The Federal Agricultural Mortgage Corporation (Farmer Mac) will restate three years’ worth of financial statements. The company, chartered by Congress to establish a secondary market for agricultural real estate and rural housing mortgage loans, said it is correcting its accounting for derivatives transactions. Specifically, the lender will no longer apply hedge accounting to derivatives it uses to manage interest rate risk.
Instead, Farmer Mac will show fluctuations in the fair value of its derivatives in operations statements, rather than deferring or offsetting them, it said in a press release. This affects the statements made in 2003, 2004, 2005, and the first two quarters of 2006.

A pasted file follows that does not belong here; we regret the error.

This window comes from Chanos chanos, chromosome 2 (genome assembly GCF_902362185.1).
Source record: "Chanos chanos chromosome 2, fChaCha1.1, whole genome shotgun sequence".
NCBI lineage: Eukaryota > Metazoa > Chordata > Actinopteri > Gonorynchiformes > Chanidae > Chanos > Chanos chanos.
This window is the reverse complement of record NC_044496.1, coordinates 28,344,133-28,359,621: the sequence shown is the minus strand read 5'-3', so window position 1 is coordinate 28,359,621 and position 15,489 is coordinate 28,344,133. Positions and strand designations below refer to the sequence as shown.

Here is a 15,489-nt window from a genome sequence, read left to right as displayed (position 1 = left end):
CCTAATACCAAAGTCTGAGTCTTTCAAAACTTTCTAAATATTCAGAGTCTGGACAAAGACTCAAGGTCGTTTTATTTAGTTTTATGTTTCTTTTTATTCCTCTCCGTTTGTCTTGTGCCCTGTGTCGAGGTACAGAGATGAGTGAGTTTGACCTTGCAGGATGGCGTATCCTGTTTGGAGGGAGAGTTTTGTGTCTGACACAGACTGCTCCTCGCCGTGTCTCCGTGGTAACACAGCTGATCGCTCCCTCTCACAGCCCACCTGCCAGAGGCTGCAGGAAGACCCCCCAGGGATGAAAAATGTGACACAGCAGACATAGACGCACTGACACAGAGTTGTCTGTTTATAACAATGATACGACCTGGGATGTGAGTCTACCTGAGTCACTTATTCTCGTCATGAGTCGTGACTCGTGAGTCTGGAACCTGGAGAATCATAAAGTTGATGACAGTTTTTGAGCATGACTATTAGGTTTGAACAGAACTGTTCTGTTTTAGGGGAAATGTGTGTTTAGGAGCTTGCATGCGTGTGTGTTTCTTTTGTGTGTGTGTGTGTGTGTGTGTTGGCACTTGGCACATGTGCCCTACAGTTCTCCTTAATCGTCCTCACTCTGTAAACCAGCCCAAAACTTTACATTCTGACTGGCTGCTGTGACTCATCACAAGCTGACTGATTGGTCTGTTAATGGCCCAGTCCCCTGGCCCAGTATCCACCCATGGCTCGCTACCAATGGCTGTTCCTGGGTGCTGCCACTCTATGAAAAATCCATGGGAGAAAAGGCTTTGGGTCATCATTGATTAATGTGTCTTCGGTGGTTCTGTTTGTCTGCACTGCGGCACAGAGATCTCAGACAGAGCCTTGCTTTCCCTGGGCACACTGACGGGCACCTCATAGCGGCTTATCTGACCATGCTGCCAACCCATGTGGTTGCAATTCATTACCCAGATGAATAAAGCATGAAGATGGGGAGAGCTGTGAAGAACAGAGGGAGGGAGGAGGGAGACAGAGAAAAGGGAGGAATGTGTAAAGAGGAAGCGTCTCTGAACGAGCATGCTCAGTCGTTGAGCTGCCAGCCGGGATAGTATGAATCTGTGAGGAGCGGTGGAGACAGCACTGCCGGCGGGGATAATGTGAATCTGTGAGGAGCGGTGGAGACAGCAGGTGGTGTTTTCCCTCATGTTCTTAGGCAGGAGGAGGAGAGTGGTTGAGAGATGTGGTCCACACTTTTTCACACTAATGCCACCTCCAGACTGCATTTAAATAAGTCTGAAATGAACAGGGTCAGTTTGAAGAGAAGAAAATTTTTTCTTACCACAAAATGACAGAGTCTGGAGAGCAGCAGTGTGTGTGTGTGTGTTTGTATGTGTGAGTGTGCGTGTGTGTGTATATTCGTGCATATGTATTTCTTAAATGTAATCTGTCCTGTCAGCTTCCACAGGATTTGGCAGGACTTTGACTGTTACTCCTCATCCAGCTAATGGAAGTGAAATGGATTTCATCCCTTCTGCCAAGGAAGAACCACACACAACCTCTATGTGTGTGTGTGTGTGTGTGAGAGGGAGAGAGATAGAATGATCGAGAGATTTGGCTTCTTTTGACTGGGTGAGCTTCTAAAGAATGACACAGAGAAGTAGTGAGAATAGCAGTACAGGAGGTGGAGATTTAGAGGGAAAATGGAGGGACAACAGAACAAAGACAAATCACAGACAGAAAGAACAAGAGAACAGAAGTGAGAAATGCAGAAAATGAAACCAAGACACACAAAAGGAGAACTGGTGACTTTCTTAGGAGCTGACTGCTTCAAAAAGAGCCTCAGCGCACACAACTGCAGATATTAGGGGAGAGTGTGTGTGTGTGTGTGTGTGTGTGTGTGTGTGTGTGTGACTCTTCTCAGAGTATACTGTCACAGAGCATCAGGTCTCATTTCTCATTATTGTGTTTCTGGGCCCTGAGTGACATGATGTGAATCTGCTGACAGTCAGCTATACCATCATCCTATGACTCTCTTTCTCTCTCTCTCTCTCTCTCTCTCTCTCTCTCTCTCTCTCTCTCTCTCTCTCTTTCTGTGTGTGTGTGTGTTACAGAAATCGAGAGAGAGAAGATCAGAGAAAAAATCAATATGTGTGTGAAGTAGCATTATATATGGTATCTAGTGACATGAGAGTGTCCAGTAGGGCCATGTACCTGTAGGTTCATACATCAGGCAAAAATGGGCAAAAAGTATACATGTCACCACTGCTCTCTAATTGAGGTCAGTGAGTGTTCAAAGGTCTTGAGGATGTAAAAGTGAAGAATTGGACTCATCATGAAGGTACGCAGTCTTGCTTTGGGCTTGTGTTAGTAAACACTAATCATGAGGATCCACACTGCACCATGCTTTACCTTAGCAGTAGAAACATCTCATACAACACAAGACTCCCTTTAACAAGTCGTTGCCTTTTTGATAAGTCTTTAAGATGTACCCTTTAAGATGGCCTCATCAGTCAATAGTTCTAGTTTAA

Because those derivatives transactions effectively hedged the economic risks of the underlying assets and liabilities, the accounting corrections under SFAS 133 will have an “insignificant impact” on Farmer Mac’s financial position, stockholder’s equity, cash flows, and business model, the company said. It also does not expect the restatements to have a significant effect on its overall capital adequacy or its ability to carry out its business development plans.
“Interpretations of the proper application of SFAS 133, a complex accounting standard, continue to evolve,” Nancy Corsiglia, Farmer Mac’s CFO noted in the statement. She pointed out that the company’s assessment of accounting interpretations, as well as industry practices, led to the internal accounting review which, in turn, led to the restatements. “Of course, our risk management will continue to include the use of derivatives,” Corsiglia added.
Farmer Mac warned that discontinuing its use of the hedge accounting provisions of SFAS 133 for future derivative transactions could result in “significant percentage fluctuations” in future GAAP net income.